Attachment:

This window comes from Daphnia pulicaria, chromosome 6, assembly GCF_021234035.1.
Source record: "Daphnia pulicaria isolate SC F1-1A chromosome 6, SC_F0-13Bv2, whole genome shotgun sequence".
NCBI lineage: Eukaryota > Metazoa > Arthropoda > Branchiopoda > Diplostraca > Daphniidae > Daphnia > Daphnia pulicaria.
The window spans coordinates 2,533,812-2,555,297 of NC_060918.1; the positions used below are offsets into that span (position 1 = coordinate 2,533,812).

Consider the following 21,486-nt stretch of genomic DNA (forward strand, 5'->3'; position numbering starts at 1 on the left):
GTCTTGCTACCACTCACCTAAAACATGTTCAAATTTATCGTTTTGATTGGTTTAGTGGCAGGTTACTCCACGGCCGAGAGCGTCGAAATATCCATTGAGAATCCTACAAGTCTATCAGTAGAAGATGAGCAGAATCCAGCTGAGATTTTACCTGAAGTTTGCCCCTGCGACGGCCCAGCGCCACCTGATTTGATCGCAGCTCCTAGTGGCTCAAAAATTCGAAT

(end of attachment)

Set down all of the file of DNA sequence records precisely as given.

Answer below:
This window comes from Daphnia pulicaria, chromosome 6, assembly GCF_021234035.1.
Source record: "Daphnia pulicaria isolate SC F1-1A chromosome 6, SC_F0-13Bv2, whole genome shotgun sequence".
NCBI lineage: Eukaryota > Metazoa > Arthropoda > Branchiopoda > Diplostraca > Daphniidae > Daphnia > Daphnia pulicaria.
The window spans coordinates 2,533,812-2,555,297 of NC_060918.1; the positions used below are offsets into that span (position 1 = coordinate 2,533,812).

Consider the following 21,486-nt stretch of genomic DNA (forward strand, 5'->3'; position numbering starts at 1 on the left):
GTCTTGCTACCACTCACCTAAAACATGTTCAAATTTATCGTTTTGATTGGTTTAGTGGCAGGTTACTCCACGGCCGAGAGCGTCGAAATATCCATTGAGAATCCTACAAGTCTATCAGTAGAAGATGAGCAGAATCCAGCTGAGATTTTACCTGAAGTTTGCCCCTGCGACGGCCCAGCGCCACCTGATTTGATCGCAGCTCCTAGTGGCTCAAAAATTCGAAT